An excerpt from Motherhood Without Guild
by Debra Gilbert Rosenberg
Question and Answer from the section
Motherhood and Friendship
I focus so much energy on my work and family, I've allowed my relationships to slide. How can I avoid feeling totally friendless and still be an attentive wife and mother?
It’s easy to get so caught up in the day-to-day demands of work and family that you forget to schedule in time with friends, but having friends and maintaining outside interests can actually help you be a more fulfilled, and therefore, better, wife, worker, and mother. Lots of things may be contributing to your withdrawal from the social scene, from worry that you’ll bore your friends to feeling genuinely and completely fulfilled by taking care of your job and family. But if you are concerned that you’re becoming a recluse, then you need to find ways to stay close to the people you still care about and make new friends who will be compatible with you and understanding of your current lifestyle.
Fortunately you live in an era in which keeping in touch is easier than ever:
- Use the Internet to check in with friends. You can email or respond to a friend any time of day or night, whenever you have a few minutes. You can even start a note and finish it later if family or duty calls.
- Get a hands-free telephone, or an earpiece for your current phone, so that you can talk with friends while you commute to or from work, or while folding laundry.
- Invite a friend for spontaneous, last minute get-togethers. You don’t need a reason, entertainment, or a lavish spread to see your pals.
- Be creative about when, and under what circumstance, you visit with friends. Invite a friend to keep you company while you run errands, take a yoga class together, or go out for an early breakfast.
- If you genuinely can’t find the time to see your friends, at least tell them that you care and that you hope that they will understand that you’ll want to be with them as soon as you are able. Do your best to maintain telephone or email contact at least a few times a year.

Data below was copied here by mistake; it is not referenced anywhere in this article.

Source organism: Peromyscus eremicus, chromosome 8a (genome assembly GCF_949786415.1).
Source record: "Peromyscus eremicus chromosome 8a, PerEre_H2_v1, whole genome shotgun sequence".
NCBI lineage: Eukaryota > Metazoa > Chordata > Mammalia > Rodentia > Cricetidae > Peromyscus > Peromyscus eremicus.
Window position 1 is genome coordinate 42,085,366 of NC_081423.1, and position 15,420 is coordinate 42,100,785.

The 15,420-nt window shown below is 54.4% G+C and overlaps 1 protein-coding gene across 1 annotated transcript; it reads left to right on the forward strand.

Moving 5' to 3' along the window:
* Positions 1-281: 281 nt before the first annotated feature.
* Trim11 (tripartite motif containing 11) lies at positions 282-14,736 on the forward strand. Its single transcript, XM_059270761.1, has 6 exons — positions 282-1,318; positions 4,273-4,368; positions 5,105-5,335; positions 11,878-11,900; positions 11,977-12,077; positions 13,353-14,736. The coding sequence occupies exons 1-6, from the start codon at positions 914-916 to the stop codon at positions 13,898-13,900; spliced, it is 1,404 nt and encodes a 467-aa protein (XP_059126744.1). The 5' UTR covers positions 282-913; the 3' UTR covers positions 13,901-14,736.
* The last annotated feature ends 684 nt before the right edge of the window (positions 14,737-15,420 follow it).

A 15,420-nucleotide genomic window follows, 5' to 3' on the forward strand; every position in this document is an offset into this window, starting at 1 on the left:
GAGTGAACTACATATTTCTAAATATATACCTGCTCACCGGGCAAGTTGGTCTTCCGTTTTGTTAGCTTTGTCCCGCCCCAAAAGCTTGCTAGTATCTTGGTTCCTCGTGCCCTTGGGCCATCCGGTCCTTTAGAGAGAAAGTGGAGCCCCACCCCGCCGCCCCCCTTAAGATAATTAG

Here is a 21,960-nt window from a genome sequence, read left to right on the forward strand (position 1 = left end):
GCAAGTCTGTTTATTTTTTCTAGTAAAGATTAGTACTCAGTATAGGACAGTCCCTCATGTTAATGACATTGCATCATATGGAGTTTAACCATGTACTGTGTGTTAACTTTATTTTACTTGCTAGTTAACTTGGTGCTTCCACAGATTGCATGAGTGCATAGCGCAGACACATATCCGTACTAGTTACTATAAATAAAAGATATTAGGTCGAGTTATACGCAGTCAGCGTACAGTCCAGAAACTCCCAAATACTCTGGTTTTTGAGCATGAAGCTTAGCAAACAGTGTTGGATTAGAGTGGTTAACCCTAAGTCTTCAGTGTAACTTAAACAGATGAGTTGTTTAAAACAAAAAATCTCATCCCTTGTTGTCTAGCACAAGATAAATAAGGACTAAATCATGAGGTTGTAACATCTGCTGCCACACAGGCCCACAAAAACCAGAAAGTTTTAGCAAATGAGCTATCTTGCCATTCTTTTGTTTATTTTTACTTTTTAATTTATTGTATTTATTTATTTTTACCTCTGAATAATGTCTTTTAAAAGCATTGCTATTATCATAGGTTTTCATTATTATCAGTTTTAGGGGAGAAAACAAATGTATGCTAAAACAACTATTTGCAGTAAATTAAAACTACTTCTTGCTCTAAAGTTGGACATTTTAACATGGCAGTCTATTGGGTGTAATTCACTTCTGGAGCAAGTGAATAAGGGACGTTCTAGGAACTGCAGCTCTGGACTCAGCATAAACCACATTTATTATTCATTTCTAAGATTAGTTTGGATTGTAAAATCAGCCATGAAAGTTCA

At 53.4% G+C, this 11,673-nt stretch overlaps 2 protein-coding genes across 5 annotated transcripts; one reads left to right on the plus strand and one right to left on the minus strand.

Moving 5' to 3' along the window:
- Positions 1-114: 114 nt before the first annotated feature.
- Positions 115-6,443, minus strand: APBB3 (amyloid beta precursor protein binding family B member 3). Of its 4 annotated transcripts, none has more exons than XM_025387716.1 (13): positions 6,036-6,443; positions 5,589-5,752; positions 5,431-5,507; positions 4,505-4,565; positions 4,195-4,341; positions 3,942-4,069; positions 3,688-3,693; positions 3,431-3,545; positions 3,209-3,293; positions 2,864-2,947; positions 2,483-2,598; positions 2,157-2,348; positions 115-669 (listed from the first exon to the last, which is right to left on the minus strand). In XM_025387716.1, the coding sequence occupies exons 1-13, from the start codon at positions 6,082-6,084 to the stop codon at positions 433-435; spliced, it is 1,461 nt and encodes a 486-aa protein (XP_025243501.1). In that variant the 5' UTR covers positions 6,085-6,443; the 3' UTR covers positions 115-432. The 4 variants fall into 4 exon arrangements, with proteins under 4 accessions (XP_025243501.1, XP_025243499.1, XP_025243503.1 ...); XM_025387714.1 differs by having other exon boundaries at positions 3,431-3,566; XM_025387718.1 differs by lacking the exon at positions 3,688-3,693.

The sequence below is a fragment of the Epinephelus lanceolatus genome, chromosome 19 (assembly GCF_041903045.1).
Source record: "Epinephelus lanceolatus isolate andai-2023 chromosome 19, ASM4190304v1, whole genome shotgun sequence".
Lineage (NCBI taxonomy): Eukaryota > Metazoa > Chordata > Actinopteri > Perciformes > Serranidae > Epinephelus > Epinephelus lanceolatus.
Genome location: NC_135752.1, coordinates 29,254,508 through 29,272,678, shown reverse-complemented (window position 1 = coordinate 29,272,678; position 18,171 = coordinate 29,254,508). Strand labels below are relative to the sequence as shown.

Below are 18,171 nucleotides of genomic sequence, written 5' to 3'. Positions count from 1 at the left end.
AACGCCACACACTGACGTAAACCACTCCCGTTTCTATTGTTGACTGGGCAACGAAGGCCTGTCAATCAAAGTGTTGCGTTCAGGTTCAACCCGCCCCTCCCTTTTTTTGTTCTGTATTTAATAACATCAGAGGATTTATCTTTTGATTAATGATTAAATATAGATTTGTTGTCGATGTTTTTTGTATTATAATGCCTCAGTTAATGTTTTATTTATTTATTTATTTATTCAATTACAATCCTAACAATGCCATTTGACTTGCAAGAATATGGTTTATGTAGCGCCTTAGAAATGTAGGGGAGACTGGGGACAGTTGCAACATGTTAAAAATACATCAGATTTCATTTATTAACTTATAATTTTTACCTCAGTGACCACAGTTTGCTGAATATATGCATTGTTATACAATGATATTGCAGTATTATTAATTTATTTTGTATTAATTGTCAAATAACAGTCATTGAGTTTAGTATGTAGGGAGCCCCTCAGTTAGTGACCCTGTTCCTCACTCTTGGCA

- If you feel that you no longer have much in common with your old friends, make new ones. Join a class or speak to the friendly moms in the park or at the coffee house. Invite a neighbor over for tea.
- Develop friendships with coworkers. Go out to lunch together and talk about things other than work. Start a book group or a cooking club at work so that your professional friends become social friends.
- There are plenty of Internet sites through which you can meet like-minded people. It may not be the same as meeting someone face-to-face, but many Internet friendships can be very satisfying and may take less time away from your other pursuits.
Even if you currently feel no need to socialize now, if you raise your kids to become confident and independent people, before too long, you will have a lot more free time; you are likely to want to use at least some of that time to see your friends. Invest some time in your social life now; make sure that the people you care about stay in your life, and if you want new friends, take the risk and meet new people. Your work and family may always come first, but friends offer a different and equally important satisfaction. It will be worth the effort, both immediately and in the long run, to keep your social life alive.